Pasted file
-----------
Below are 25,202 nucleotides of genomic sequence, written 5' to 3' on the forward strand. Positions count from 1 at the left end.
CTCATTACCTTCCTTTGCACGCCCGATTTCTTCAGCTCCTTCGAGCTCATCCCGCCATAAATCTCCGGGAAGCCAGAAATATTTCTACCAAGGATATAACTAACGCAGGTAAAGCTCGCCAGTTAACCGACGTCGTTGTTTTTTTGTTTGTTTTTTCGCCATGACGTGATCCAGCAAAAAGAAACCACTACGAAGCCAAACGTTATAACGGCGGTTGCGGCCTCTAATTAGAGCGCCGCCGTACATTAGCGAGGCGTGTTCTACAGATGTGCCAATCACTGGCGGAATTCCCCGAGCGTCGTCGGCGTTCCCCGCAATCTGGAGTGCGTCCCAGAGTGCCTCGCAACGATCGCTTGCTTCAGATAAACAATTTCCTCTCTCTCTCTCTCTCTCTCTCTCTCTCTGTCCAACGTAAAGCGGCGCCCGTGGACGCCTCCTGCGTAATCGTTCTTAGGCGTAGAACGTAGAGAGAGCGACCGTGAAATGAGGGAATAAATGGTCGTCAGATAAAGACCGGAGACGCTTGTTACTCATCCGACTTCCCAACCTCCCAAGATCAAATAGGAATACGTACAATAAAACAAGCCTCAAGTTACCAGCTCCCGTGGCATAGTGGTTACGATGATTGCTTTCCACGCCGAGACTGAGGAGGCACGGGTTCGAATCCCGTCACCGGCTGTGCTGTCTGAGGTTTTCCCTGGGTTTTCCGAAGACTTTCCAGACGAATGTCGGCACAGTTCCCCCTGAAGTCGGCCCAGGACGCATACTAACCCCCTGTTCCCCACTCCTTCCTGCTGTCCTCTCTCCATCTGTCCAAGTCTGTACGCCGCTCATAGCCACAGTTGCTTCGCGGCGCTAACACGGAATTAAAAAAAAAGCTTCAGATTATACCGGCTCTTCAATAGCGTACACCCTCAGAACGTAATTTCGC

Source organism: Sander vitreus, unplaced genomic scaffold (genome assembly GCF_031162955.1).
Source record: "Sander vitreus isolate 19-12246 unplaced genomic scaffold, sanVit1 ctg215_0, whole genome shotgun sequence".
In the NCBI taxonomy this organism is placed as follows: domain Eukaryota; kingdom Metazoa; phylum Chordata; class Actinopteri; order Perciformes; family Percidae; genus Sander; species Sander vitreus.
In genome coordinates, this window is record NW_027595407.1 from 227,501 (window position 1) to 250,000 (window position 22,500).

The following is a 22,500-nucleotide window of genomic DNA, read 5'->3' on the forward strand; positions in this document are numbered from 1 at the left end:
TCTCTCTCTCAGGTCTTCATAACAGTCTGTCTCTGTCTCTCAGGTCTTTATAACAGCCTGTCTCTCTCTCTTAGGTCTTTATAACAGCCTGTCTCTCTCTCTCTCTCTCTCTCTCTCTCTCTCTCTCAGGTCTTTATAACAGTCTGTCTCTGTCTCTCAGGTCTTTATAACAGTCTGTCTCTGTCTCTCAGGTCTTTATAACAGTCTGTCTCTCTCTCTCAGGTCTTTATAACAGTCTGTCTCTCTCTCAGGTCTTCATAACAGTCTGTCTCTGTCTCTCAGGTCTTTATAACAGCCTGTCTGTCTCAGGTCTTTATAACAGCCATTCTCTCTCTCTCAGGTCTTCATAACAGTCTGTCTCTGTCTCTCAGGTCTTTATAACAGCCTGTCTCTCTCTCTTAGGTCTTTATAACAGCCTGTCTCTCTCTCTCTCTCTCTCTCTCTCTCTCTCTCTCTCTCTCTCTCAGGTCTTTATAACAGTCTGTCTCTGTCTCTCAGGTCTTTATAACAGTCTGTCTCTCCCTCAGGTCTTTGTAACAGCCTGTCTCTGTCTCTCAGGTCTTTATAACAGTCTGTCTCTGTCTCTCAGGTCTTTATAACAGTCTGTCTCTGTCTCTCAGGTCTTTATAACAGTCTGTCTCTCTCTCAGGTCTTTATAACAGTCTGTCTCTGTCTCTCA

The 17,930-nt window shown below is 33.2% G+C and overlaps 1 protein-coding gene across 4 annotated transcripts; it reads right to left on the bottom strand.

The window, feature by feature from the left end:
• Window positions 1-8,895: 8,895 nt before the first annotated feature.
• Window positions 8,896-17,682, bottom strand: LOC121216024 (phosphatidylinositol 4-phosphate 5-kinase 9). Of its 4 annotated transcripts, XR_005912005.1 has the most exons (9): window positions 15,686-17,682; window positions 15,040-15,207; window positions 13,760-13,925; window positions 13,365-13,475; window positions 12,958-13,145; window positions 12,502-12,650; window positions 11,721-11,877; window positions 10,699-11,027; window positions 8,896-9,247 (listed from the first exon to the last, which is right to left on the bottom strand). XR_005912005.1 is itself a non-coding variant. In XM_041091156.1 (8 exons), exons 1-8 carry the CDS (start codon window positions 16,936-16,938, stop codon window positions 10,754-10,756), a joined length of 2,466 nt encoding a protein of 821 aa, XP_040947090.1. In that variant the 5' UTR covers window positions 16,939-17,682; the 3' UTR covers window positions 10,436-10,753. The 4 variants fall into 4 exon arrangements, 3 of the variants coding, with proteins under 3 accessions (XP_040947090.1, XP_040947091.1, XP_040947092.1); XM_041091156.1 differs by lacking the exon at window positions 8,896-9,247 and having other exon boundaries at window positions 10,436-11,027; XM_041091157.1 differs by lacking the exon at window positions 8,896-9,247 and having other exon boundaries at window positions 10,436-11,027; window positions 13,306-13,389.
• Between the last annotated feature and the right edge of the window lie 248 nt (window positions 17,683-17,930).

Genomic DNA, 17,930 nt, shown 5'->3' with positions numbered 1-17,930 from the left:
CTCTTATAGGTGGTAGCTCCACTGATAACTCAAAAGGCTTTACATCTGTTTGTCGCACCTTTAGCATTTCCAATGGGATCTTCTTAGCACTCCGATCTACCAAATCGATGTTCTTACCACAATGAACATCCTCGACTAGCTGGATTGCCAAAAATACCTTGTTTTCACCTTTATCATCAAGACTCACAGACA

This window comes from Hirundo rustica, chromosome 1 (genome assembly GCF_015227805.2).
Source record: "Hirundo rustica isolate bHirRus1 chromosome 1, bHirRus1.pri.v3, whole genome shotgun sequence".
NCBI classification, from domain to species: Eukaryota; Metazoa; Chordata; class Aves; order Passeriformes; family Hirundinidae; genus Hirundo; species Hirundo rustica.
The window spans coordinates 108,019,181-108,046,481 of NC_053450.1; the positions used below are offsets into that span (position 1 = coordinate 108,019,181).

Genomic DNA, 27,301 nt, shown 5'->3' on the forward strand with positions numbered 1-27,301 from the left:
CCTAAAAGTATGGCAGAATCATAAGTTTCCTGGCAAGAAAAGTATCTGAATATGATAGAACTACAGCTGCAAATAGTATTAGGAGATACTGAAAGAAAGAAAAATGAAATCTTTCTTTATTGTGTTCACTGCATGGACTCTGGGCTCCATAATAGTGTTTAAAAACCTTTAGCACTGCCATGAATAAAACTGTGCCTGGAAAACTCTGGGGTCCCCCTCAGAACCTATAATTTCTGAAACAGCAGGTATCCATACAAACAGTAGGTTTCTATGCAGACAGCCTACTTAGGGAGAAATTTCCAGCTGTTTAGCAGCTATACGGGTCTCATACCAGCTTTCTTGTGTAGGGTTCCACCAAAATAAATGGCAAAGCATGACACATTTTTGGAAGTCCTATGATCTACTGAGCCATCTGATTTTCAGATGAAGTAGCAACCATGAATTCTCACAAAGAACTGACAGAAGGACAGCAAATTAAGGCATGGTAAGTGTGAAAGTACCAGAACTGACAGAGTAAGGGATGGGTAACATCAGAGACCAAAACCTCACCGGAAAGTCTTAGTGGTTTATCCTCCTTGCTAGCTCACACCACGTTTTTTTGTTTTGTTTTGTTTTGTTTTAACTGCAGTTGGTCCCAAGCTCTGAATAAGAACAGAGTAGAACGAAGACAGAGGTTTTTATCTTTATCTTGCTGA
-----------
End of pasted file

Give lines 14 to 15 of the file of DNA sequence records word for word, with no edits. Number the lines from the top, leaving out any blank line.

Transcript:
Genomic DNA, 17,930 nt, shown 5'->3' with positions numbered 1-17,930 from the left:
CTCTTATAGGTGGTAGCTCCACTGATAACTCAAAAGGCTTTACATCTGTTTGTCGCACCTTTAGCATTTCCAATGGGATCTTCTTAGCACTCCGATCTACCAAATCGATGTTCTTACCACAATGAACATCCTCGACTAGCTGGATTGCCAAAAATACCTTGTTTTCACCTTTATCATCAAGACTCACAGACA